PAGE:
So, this is the blog post that I started many months ago and realized it was way too much information for one post and that I needed to some additional research. You can find the first segment, How to Select Quality Made Furniture, HERE. The cheat sheet for it is HERE. The second segment, I was so lucky to have help from some ultra-talented painters. You can find, Is It a 20-20 Paint Job or One That is Still Beautiful in 20 Years? HERE.
Before I get to the worth and value, I want to address an issue that comes up frequently. Does painting a piece of furniture devalue it? Of course it does – wait, wrong answer! It does not – wait, wrong answer! There is not an answer that is correct for every piece of furniture, all of the time.
If a furniture piece is a true, uncommon antique (100+ years old) or a vintage (no set age, but commonly used for 50+ years old) specimen with an established, esteemed, and documented provenance, then painting or re-staining will probably make it less valuable. However, there are many true antique pieces and many more vintage pieces that painting or updating the stain color will actually increase their value.
Maple furniture is a good example. So much of it was fabricated to last a lifetime, and it has because maple is a dense and strong wood. Unfortunately, a lot of the vintage maple furniture that I run across is in that same orangey-gold mid-tone color and often has Colonial or Early American styling and hardware. Sadly, for the owners of that style of maple furniture, there are not a lot of buyers that are looking to decorate their homes with it today. It is one of the hardest to sell in its original state, even if it is pristine. With some paint, stain and new hardware, it is pretty easy to transform it into a “farmhouse-style” piece that many will love and want in their home.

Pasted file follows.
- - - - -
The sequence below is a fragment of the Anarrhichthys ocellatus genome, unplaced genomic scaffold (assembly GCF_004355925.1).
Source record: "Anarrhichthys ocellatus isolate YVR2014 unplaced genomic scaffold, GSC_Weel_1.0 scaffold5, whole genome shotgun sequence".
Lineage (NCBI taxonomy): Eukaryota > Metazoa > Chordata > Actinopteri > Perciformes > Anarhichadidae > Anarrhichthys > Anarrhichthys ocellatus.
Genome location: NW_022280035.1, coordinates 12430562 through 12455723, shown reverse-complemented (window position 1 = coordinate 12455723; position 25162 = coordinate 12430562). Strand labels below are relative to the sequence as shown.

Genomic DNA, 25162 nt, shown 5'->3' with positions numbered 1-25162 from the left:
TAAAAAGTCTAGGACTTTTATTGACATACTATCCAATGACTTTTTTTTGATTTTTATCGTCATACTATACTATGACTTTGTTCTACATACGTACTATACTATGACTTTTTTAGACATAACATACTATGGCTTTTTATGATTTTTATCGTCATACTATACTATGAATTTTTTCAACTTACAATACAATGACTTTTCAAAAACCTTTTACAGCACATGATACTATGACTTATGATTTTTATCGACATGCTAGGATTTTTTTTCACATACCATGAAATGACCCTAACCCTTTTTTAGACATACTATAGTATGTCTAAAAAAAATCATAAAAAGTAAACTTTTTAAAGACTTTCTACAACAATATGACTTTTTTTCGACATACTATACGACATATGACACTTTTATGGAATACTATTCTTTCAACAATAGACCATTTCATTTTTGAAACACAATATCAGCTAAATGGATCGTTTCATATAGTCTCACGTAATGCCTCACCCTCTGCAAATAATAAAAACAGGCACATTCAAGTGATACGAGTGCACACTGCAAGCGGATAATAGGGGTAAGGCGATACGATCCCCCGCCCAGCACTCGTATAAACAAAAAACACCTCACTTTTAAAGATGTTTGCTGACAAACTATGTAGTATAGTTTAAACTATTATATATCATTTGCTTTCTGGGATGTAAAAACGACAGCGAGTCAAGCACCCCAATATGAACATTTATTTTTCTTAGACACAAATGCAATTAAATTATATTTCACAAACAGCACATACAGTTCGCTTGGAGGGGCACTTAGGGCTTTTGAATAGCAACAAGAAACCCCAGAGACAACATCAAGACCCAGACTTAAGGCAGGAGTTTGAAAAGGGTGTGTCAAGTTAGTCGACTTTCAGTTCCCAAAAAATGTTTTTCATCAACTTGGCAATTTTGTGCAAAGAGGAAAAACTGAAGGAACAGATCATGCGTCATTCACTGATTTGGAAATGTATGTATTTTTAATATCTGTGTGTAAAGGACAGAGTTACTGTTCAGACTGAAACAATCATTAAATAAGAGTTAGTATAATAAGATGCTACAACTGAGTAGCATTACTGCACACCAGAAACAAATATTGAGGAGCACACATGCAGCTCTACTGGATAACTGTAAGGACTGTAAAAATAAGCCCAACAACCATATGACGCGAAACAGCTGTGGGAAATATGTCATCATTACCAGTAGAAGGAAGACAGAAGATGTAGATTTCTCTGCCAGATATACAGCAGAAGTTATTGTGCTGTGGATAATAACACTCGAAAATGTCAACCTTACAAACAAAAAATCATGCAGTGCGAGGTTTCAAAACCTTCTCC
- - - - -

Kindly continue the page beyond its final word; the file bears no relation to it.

In this segment, I am going to give you some idea of what you should expect to pay for a piece of professionally painted furniture. I covered what to look for in a professionally painted piece here. I wish it was as easy as saying a painted 5-drawer chest should cost $400.00. It isn’t because you must take into consideration so many points. Original quality of the piece, size, specialty paint finishes and even the original style all will affect the price. At times, a painter will leave cosmetic defects of the furniture and work them into the design/look/style of the piece. While it is appropriate to do so, that should be considered in their pricing. Those pieces can be great bargains when priced accordingly.
Most painted pieces are not found curbside for free or from a midnight dumpster dive. Do not think just because you found it for free that it will be a quick and profitable flip. Those pieces often need a lot of repair work and the labor cost offsets the free price.
Once you become “the furniture painter,” you may find that people will unload pieces they don’t want any more to you. Or perhaps you are painting a home or family piece you already had. While some painters may take that into account and sell the piece under its value, most learn quickly that is not a sound business practice. These ‘free/cheap to you’ pieces are where you make up for those others where you might have run into issues.
All experienced painters have worked with pieces that, for some reason, took much longer than they should have to paint. Sadly, for the painter, that additional labor cannot be added to sell price, as it does not affect the value of the piece. Sometimes the painter will miss defects or needed repairs on a piece when purchasing. Perhaps the piece is an unexpected bleeder, or they missed the mysterious odor being emitted until they had it in their workshop.
Remember, whether you under pay or over pay for an item, it does not affect the actual value of the finished piece.
In the above prices, I have added some of the factors that are taken into consideration when pricing furniture for sale. Additionally, the size of the actual piece (square footage that must be painted) should be a factor that goes into the ranges. Also, it assumes that the pieces are painted well and of average quality. The pricing is for a single color of paint with a sealing finish. Specialty, multi-layer, and furniture art will cost additional. It is very similar to buying a new car. That base model with a plain, solid paint job is less expensive than the fully loaded LS model with the metallic pearl paint.
I hope this makes evaluating the piece and the price easier for you. VALUE YOUR WORK AND TALENT! We shared insight on how to shop for quality pieces of furniture and how to recognize a quality paint job on a piece of furniture with you. I hope you have found this series on the value of painted furniture helpful when shopping for painted furniture. Just like with the car, the $50 dresser you find in a Facebook Marketplace® is often a lot different from the $700.00 dresser you find on Chairish®. Be selective, ask questions, and have fun shopping.
Oh, and I haven’t posted a Mixology Monday recently, so look for a new one coming soon!